The Buffalo Diocese was still considering seeking bankruptcy protection Thursday after the neighboring Rochester Diocese took that route to deal with a landslide of lawsuits over its handling of clergy sexual abuse of children.
The Rochester Diocese became the first Catholic diocese in the state to file for Chapter 11 bankruptcy protection.
Nineteen of the 20 largest unsecured claims it listed in the court papers filed in U.S. Bankruptcy Court were lawsuits brought against the Rochester Diocese under the Child Victims Act.
While the Buffalo Diocese already faces three times as many lawsuits as the Rochester Diocese, it has fewer net assets than its neighbor to the east, according to financial statements of both dioceses.
Buffalo Bishop Richard J. Malone said last week that he felt like he was “at a crossroads” over whether to file for Chapter 11 reorganization or to litigate cases filed under the Child Victims Act.
“We’re looking at both of those very, very closely and carefully,” Malone said. “I have not yet made a decision. People argue both positions.”
The new Child Victims Act suspended the statute of limitations for one year, beginning Aug. 14, on civil claims in childhood sex abuse cases. More than 40 cases have been filed in Monroe County in the past month against the Rochester Diocese, which encompasses 12 counties and has more than 300,000 Catholics.
The Buffalo Diocese, which already has paid out about $17.5 million to 106 victims in 2018 under a voluntary compensation program for childhood victims of clergy abuse, is the subject of more than 120 lawsuits in Erie County so far under the Child Victims Act.
The Buffalo Diocese, which includes eight counties and more than 600,000 Catholics, was still analyzing the extent to which parish insurance policies from years ago might cover some abuse cases, said Malone.
Diocese spokeswoman Kathy Spangler said Thursday that no decision had been made on whether to seek bankruptcy protection.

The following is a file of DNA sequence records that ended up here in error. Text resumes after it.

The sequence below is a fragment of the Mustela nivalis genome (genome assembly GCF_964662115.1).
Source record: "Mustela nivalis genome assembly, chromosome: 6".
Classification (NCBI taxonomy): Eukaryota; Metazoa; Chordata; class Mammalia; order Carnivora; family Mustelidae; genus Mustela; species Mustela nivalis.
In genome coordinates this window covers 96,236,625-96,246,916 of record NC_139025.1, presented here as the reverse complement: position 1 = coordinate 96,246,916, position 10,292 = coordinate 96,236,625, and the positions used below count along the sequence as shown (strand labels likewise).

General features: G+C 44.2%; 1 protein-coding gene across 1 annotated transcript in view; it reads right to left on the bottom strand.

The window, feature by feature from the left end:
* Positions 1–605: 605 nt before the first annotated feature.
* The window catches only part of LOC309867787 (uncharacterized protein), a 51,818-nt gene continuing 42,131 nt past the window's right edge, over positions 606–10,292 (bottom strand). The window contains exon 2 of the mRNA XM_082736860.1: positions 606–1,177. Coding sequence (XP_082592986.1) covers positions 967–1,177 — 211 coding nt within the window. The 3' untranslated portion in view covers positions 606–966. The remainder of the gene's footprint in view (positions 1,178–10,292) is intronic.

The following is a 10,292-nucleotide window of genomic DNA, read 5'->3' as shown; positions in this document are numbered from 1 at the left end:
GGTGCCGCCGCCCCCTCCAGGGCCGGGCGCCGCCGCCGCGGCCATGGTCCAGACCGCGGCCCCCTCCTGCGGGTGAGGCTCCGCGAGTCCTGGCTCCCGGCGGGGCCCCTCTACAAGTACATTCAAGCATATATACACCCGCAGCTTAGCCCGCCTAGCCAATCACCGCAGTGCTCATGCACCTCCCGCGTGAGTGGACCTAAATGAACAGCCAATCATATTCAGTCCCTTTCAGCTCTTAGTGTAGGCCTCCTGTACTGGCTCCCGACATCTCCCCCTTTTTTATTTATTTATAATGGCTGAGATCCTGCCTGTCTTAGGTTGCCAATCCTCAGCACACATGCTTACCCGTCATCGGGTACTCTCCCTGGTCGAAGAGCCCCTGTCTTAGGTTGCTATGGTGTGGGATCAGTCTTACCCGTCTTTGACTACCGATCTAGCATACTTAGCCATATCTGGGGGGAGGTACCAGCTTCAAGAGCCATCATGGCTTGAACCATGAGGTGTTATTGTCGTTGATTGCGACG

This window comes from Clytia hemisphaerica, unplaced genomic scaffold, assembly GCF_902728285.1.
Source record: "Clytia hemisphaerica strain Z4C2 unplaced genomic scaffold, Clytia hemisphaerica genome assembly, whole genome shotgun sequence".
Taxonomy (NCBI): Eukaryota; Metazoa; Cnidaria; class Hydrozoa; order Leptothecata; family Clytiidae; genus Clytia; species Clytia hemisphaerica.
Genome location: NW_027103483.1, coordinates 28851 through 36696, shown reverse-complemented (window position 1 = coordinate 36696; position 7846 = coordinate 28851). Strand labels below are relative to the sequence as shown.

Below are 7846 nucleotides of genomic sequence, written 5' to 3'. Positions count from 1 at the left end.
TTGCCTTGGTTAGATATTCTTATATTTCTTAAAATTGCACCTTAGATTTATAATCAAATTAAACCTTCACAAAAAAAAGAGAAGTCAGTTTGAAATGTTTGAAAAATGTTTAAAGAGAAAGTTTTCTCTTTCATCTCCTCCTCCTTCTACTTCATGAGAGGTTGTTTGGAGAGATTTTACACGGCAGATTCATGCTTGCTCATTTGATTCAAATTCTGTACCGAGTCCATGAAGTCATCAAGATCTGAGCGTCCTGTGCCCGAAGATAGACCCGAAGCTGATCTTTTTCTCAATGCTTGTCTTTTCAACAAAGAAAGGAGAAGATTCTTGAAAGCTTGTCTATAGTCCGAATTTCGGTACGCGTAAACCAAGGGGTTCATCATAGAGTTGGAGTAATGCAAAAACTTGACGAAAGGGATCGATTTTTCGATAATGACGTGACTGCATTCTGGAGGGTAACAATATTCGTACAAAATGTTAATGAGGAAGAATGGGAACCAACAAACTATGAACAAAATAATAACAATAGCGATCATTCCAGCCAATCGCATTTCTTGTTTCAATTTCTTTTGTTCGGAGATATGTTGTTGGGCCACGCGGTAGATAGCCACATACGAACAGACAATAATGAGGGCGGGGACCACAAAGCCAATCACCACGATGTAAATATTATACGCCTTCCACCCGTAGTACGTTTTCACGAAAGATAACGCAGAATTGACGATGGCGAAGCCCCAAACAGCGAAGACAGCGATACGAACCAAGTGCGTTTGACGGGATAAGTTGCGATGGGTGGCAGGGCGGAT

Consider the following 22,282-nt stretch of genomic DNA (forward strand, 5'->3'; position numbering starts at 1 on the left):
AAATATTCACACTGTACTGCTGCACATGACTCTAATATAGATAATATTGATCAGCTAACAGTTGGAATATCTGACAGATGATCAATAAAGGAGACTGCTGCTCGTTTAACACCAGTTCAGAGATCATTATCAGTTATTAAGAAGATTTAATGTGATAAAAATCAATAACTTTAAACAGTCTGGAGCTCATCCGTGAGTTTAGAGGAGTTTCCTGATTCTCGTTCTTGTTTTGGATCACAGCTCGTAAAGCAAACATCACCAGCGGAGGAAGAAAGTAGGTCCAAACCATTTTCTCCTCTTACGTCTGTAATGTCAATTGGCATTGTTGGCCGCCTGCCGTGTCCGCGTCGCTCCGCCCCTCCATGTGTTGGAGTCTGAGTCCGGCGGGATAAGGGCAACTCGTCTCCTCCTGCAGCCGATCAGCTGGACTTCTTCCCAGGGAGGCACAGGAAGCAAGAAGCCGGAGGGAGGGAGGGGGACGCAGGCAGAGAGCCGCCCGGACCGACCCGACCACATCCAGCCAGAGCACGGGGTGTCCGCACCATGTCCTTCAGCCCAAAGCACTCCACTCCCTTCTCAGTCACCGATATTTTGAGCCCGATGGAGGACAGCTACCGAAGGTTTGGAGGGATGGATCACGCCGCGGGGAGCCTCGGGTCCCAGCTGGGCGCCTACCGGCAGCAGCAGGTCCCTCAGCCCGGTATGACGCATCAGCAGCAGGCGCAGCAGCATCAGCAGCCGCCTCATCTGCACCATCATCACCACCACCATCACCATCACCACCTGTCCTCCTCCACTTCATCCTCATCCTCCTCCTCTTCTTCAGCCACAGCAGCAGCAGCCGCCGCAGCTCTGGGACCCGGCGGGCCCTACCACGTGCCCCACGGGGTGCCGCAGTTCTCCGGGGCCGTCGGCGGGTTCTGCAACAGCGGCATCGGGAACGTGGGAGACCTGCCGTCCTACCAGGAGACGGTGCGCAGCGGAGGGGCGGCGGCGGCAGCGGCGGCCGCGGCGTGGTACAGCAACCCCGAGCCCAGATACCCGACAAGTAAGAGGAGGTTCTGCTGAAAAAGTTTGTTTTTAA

“Like every diocese in the state of New York, the Diocese of Buffalo is consulting financial experts, insurance carriers and working with our Finance Council to review the options available to fairly address the lawsuits filed by survivors and to continue our mission as a Diocese,” Spangler said in an email.
Rochester was the 20th diocese in the country since 2004 to file for bankruptcy, a strategy that has helped the Catholic Church pay victims of abuse while warding off jury trials and limiting the amount of damaging information about abuses and cover-ups that otherwise would surface during protracted litigation.
“This was very predictable and, really, expected,” said attorney Michael T. Pfau of Seattle-based law firm Pfau Cochran Vertetis Amala.
Pfau called bankruptcy a “legal tactic” used by dioceses “to avoid jury trials, to avoid having their secret archives exposed and their priests being deposed.”
Pfau’s firm represents several plaintiffs in cases against the Rochester and Buffalo dioceses.
Attorney Jeff Anderson of Jeff Anderson & Associates called the filing a disturbing and disappointing attempt by Rochester Bishop Salvatore R. Matano “to prevent the truth from being revealed.”
Anderson’s firm represents more than 100 clients in cases against the Rochester and Buffalo dioceses.
Both Pfau and Anderson previously have represented clients against other dioceses that filed for bankruptcy.
One of Anderson’s clients, Peter Saracino of Phelps, in Ontario County, said the diocese’s decision was an effort to rob victims of their quest for transparency and accountability.
“We don’t give a hoot about the money,” said Saracino, 66. “They have something they are squandering that’s much more precious than any amount of money they can have and that’s their moral authority.”